Ruling: State, county election boards will not change



(The Center Square) – Appointment power to the state Board of Elections remains with North Carolina’s governor.

A proposed change through legislative action has been stopped by Superior Court Judges Edwin Wilson, Lori Hamilton and Andrew Womble. Lawmakers sought to change the state and county boards total membership and who appoints them; they’ll remain five members each, with the governor’s stamp of approval and the governor’s political party being the chairman of each.

The trio was unanimous with an injunction at the end of November to prevent Dec. 1 implementation ahead of the Jan. 1 new term, and again Friday. The ruling was posted Monday.

No Partisan Advantage in Elections originated in the Senate, sponsored by Republican Sens. Ralph Hise of Mitchell County, Warren Daniel of Burke County, Paul Newton of Cabarrus County, Lisa Barnes of Nash County, and Kevin Corbin of Macon County.

The changes would have increased the five-member state board to eight. Appointments would be made by each of the General Assembly majority and minority leaders for the Democratic and Republican parties. The county boards would have reduced from five to four each, with General Assembly majority and minority leaders for the two major parties putting final stamp on the representatives.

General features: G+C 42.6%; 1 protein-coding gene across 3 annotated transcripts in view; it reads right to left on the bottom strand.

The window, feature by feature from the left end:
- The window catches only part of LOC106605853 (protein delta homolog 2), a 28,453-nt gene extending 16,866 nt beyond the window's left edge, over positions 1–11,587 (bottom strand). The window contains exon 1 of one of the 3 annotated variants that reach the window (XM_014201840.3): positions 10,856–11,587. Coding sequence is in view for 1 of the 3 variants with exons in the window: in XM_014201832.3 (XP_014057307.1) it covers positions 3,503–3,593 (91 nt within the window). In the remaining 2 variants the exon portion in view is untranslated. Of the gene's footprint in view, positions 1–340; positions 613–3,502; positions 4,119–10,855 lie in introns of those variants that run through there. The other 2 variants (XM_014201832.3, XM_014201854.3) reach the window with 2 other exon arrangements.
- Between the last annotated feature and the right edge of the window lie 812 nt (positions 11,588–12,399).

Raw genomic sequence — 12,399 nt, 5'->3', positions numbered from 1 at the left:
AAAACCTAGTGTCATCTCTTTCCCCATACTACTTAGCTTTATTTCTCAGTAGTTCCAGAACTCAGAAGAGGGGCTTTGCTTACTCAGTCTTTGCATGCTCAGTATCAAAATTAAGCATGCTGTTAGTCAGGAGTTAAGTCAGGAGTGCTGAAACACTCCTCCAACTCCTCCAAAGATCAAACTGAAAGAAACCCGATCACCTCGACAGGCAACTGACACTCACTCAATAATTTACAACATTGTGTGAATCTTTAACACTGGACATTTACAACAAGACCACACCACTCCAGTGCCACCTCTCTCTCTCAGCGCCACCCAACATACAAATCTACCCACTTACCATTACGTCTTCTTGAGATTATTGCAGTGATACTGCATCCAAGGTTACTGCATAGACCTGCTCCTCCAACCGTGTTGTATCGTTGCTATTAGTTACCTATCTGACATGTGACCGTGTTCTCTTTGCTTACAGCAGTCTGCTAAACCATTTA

In theory, the state board would be a 4-4 split and county boards 2-2, though appointments could have been from the state’s largest bloc – unaffiliated – or its smaller parties. North Carolinians are also registered as Green, Libertarian and No Labels.

Gov. Roy Cooper, a Democrat and in the last year of his second consecutive term, can’t run for reelection. He and his legal team said an eight-member state board “would gridlock North Carolina elections and violate the separation of powers.” A previous attempt to similarly change election boards in 2018 was denied by the state Supreme Court, and a constitutional amendment that fall was defeated by voters 61.6%-38.4%.

The legislation didn’t have any Democrats for it, any Republicans against it, and Cooper stamped his 92nd veto on it. The bill was one of 19 Cooper vetoes overturned by lawmakers this session.

The case is known as Cooper v. Berger for short, though defendants named also include Moore and the state of North Carolina. Berger and Moore are named in their roles representing the respective chambers.

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